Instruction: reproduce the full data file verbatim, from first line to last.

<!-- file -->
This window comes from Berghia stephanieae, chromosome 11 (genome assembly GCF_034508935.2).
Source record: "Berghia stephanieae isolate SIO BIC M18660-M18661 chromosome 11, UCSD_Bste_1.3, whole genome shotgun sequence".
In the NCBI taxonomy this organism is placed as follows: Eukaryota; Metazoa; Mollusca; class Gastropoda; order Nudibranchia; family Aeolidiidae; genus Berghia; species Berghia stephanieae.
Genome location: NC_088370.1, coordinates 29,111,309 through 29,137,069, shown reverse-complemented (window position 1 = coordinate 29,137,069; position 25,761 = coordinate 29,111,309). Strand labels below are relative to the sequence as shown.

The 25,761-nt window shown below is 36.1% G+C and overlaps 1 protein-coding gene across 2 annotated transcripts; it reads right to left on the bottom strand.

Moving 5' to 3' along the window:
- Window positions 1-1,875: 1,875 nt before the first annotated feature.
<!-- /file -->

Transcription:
This window comes from Berghia stephanieae, chromosome 11 (genome assembly GCF_034508935.2).
Source record: "Berghia stephanieae isolate SIO BIC M18660-M18661 chromosome 11, UCSD_Bste_1.3, whole genome shotgun sequence".
In the NCBI taxonomy this organism is placed as follows: Eukaryota; Metazoa; Mollusca; class Gastropoda; order Nudibranchia; family Aeolidiidae; genus Berghia; species Berghia stephanieae.
Genome location: NC_088370.1, coordinates 29,111,309 through 29,137,069, shown reverse-complemented (window position 1 = coordinate 29,137,069; position 25,761 = coordinate 29,111,309). Strand labels below are relative to the sequence as shown.

The 25,761-nt window shown below is 36.1% G+C and overlaps 1 protein-coding gene across 2 annotated transcripts; it reads right to left on the bottom strand.

Moving 5' to 3' along the window:
- Window positions 1-1,875: 1,875 nt before the first annotated feature.